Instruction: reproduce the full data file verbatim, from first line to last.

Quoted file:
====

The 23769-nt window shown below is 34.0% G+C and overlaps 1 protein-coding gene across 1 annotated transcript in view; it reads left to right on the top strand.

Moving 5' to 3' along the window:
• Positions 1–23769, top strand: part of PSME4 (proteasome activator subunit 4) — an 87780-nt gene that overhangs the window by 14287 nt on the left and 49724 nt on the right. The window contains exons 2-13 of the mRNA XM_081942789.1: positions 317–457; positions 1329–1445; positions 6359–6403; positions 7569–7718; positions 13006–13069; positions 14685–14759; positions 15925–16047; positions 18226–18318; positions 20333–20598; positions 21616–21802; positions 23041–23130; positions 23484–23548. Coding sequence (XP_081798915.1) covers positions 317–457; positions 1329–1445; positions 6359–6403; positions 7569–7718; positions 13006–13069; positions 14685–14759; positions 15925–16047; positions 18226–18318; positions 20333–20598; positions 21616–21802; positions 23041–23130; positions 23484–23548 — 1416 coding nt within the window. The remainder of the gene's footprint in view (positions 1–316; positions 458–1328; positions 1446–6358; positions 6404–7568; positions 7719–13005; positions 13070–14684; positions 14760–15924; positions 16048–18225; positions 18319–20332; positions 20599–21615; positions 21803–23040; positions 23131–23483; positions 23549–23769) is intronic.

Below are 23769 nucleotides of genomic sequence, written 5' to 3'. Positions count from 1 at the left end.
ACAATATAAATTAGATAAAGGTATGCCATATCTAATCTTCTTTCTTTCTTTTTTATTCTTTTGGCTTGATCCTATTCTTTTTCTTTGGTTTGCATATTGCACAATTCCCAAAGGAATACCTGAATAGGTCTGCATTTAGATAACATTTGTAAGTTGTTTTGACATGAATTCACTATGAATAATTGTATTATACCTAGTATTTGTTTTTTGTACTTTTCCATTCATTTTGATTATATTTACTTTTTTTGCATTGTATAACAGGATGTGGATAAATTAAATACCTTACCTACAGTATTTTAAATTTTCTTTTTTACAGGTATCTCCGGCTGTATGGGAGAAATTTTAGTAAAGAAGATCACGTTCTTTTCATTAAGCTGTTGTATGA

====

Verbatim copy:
The 23769-nt window shown below is 34.0% G+C and overlaps 1 protein-coding gene across 1 annotated transcript in view; it reads left to right on the top strand.

Moving 5' to 3' along the window:
• Positions 1–23769, top strand: part of PSME4 (proteasome activator subunit 4) — an 87780-nt gene that overhangs the window by 14287 nt on the left and 49724 nt on the right. The window contains exons 2-13 of the mRNA XM_081942789.1: positions 317–457; positions 1329–1445; positions 6359–6403; positions 7569–7718; positions 13006–13069; positions 14685–14759; positions 15925–16047; positions 18226–18318; positions 20333–20598; positions 21616–21802; positions 23041–23130; positions 23484–23548. Coding sequence (XP_081798915.1) covers positions 317–457; positions 1329–1445; positions 6359–6403; positions 7569–7718; positions 13006–13069; positions 14685–14759; positions 15925–16047; positions 18226–18318; positions 20333–20598; positions 21616–21802; positions 23041–23130; positions 23484–23548 — 1416 coding nt within the window. The remainder of the gene's footprint in view (positions 1–316; positions 458–1328; positions 1446–6358; positions 6404–7568; positions 7719–13005; positions 13070–14684; positions 14760–15924; positions 16048–18225; positions 18319–20332; positions 20599–21615; positions 21803–23040; positions 23131–23483; positions 23549–23769) is intronic.

Below are 23769 nucleotides of genomic sequence, written 5' to 3'. Positions count from 1 at the left end.
ACAATATAAATTAGATAAAGGTATGCCATATCTAATCTTCTTTCTTTCTTTTTTATTCTTTTGGCTTGATCCTATTCTTTTTCTTTGGTTTGCATATTGCACAATTCCCAAAGGAATACCTGAATAGGTCTGCATTTAGATAACATTTGTAAGTTGTTTTGACATGAATTCACTATGAATAATTGTATTATACCTAGTATTTGTTTTTTGTACTTTTCCATTCATTTTGATTATATTTACTTTTTTTGCATTGTATAACAGGATGTGGATAAATTAAATACCTTACCTACAGTATTTTAAATTTTCTTTTTTACAGGTATCTCCGGCTGTATGGGAGAAATTTTAGTAAAGAAGATCACGTTCTTTTCATTAAGCTGTTGTATGA